Before the city awakes, the swallows of Yerevan swoop and soar among the spires and hilltops, over the crumbling ruins of Soviet-era housing projects that are turning to rubble and sand but that still sustain the half of the nation for whom European-style global wealth, conspicuous consumption, and postmodern condo-culture seem unattainable. And yet in these decaying dwellings and in the surrounding villages, we may find the heart of the culture, its connection to the millennia, perhaps to eternity. For local artist Gohar Toumasyan, the swallows of Yerevan represent freedom from arbitrary borders, the artifacts of state and empire, and the fidelity to place, to home. "The swallow returns every year to the old nest and at the same time is free. It does not need boundaries to keep faithfulness."
In Yerevan, we can discern two contradictory cultural impulses that in some ways define human society, as if in microcosm: the human need for freedom and transcendence, the desire to be free of the arbitrary map-lines of state authority.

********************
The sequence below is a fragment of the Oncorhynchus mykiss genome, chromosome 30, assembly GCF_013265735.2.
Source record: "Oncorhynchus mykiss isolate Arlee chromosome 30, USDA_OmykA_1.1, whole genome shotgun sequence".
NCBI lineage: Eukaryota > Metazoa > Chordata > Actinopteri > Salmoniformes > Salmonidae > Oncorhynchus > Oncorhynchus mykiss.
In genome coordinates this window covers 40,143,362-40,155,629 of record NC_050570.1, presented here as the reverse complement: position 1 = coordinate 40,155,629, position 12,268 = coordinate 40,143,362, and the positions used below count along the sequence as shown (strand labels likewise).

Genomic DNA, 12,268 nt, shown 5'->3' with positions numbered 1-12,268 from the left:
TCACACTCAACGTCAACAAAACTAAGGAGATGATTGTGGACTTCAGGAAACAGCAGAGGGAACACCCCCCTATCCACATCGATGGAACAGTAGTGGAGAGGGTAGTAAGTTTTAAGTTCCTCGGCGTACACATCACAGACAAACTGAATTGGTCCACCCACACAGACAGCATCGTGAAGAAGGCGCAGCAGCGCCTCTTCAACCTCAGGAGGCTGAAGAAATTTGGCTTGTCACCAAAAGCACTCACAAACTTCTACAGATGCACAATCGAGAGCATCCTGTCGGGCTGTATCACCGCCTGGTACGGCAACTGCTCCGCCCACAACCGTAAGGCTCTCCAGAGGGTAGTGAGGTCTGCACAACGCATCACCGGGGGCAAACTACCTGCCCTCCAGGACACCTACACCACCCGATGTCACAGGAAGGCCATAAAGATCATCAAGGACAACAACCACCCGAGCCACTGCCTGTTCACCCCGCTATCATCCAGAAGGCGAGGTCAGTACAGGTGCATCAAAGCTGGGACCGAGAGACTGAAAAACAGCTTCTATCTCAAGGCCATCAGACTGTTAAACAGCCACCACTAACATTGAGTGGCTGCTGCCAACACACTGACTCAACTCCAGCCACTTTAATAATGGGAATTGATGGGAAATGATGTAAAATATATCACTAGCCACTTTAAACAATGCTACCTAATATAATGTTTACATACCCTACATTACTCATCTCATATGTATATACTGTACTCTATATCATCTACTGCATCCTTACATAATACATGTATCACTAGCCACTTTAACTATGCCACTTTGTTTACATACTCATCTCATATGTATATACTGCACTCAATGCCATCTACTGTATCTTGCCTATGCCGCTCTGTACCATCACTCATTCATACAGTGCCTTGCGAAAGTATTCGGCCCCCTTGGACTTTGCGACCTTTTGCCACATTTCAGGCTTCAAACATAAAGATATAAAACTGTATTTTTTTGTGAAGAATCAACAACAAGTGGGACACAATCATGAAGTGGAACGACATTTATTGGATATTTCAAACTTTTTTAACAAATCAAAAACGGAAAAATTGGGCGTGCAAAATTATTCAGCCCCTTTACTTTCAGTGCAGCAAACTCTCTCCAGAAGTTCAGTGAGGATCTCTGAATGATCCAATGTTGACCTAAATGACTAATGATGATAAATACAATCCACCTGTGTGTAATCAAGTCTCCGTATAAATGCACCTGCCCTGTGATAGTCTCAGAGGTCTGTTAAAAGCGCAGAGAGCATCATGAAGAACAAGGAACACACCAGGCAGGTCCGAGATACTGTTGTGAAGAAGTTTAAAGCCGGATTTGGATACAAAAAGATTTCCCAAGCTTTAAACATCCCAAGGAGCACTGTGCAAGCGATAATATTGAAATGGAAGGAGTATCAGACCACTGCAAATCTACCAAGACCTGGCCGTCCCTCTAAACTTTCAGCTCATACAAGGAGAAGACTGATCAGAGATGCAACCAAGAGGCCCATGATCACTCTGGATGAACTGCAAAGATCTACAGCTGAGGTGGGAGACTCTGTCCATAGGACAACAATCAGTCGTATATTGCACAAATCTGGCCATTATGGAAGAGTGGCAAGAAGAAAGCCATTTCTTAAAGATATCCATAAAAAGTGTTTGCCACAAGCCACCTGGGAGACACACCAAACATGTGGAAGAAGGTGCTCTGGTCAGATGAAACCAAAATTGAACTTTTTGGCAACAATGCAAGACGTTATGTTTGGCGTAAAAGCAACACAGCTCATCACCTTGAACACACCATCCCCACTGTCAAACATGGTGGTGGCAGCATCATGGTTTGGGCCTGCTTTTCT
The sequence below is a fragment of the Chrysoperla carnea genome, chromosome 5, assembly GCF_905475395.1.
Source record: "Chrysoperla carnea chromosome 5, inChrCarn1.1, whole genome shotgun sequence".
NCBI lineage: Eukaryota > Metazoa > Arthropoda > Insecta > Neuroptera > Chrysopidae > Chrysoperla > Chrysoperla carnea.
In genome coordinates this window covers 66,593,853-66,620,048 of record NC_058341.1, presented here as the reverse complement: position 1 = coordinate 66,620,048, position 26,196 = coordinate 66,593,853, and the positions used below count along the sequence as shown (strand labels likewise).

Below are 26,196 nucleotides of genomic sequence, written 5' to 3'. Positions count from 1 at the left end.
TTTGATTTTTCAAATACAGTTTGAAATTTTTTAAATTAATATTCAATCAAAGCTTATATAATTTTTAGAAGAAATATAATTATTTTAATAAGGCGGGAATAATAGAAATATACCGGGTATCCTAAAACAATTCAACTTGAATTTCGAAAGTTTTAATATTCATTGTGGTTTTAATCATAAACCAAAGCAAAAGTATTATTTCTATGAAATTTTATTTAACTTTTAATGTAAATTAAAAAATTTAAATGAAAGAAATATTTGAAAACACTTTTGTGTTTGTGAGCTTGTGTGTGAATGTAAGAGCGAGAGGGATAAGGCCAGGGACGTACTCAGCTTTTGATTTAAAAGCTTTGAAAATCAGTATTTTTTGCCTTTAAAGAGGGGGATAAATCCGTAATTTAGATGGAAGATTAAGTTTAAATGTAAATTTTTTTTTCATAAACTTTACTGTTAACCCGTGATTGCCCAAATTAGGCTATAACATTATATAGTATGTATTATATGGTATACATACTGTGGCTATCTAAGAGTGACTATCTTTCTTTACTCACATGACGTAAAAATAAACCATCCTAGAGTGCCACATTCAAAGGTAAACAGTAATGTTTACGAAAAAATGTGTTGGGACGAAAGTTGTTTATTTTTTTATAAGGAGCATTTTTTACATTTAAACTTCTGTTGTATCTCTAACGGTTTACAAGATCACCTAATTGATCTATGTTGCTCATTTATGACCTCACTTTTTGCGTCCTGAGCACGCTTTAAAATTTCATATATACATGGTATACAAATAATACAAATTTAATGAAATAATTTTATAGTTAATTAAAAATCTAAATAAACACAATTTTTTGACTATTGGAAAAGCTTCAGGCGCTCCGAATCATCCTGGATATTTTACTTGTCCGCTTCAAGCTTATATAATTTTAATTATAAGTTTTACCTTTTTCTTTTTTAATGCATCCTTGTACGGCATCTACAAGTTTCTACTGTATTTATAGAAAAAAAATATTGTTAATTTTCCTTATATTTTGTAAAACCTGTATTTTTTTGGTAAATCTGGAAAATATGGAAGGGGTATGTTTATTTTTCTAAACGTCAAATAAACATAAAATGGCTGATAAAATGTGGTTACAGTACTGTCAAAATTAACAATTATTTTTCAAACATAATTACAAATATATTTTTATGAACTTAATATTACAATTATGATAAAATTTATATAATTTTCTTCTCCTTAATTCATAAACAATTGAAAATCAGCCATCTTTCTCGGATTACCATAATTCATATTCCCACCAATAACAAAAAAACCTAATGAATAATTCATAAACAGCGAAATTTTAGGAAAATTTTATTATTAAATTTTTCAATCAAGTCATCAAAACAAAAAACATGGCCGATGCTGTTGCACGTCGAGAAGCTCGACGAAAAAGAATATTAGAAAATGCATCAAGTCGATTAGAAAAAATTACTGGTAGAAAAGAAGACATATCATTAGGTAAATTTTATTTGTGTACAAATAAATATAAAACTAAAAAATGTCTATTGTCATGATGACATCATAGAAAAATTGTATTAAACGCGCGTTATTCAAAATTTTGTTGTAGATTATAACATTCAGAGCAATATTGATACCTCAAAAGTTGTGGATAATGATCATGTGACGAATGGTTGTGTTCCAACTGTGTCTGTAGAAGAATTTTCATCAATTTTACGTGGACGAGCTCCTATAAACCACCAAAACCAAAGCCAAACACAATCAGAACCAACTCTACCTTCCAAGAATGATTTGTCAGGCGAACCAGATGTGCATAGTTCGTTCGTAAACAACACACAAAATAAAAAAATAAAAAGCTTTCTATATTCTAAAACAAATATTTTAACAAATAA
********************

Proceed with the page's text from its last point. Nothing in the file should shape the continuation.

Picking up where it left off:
"Look at the birds of the air; they do not sow or reap or store away in barns, and yet your heavenly Father feeds them. Are you not much more valuable than they?" (Matthew 6:26)
And yet we also feel the gravitational pull, the critical mass, of the necessity of being rooted in the ground, the imperative to forge a new culture within established borders, a national heritage wrought in marble, steel, and granite--in a desperate attempt to stop the flow of time itself. Perhaps it is in this context that we can view the proliferation of massive sculpture in Yerevan, reflecting, I think, the complexity of national identity in an infant democracy. Yerevan, above all else, is a dream deferred. The realization of a sense of place that was always, in part, an imagined community, a deep sense of diasporic longing expressed in poetry, art, and even the rituals around meal preparation. How does one create a past to arrest the flux of the space-time continuum? Mineral figures, carved and cast, anchor Yerevan to the earth, like gigantic paperweights holding an ancient map in place against the winds of political change. Like stone ghosts, they conjure the past and confound the future. How does a community capture the shadow of a dream, the parabolic arcs of a thousand swallows in flight, or lightning in a bottle?